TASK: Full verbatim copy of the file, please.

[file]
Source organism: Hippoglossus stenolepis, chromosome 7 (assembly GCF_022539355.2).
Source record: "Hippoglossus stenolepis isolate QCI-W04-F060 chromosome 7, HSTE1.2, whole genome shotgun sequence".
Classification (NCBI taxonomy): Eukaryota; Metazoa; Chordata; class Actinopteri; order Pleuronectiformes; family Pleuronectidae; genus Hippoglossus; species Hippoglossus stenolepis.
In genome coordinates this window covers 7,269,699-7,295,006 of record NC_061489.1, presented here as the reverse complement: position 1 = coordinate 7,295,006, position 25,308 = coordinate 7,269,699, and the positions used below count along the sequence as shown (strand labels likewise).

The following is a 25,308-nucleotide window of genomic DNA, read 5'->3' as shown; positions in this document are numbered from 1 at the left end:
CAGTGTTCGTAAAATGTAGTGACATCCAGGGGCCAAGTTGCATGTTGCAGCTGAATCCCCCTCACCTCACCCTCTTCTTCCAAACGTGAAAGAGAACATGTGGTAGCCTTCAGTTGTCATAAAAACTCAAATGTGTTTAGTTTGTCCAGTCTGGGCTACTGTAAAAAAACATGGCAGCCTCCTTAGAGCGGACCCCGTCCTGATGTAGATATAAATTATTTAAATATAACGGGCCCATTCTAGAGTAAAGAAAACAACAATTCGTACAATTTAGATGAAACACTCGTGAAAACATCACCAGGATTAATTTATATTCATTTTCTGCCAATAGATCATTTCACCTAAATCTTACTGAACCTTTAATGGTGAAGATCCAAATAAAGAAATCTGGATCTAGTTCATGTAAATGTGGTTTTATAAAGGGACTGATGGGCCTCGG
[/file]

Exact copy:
Source organism: Hippoglossus stenolepis, chromosome 7 (assembly GCF_022539355.2).
Source record: "Hippoglossus stenolepis isolate QCI-W04-F060 chromosome 7, HSTE1.2, whole genome shotgun sequence".
Classification (NCBI taxonomy): Eukaryota; Metazoa; Chordata; class Actinopteri; order Pleuronectiformes; family Pleuronectidae; genus Hippoglossus; species Hippoglossus stenolepis.
In genome coordinates this window covers 7,269,699-7,295,006 of record NC_061489.1, presented here as the reverse complement: position 1 = coordinate 7,295,006, position 25,308 = coordinate 7,269,699, and the positions used below count along the sequence as shown (strand labels likewise).

The following is a 25,308-nucleotide window of genomic DNA, read 5'->3' as shown; positions in this document are numbered from 1 at the left end:
CAGTGTTCGTAAAATGTAGTGACATCCAGGGGCCAAGTTGCATGTTGCAGCTGAATCCCCCTCACCTCACCCTCTTCTTCCAAACGTGAAAGAGAACATGTGGTAGCCTTCAGTTGTCATAAAAACTCAAATGTGTTTAGTTTGTCCAGTCTGGGCTACTGTAAAAAAACATGGCAGCCTCCTTAGAGCGGACCCCGTCCTGATGTAGATATAAATTATTTAAATATAACGGGCCCATTCTAGAGTAAAGAAAACAACAATTCGTACAATTTAGATGAAACACTCGTGAAAACATCACCAGGATTAATTTATATTCATTTTCTGCCAATAGATCATTTCACCTAAATCTTACTGAACCTTTAATGGTGAAGATCCAAATAAAGAAATCTGGATCTAGTTCATGTAAATGTGGTTTTATAAAGGGACTGATGGGCCTCGG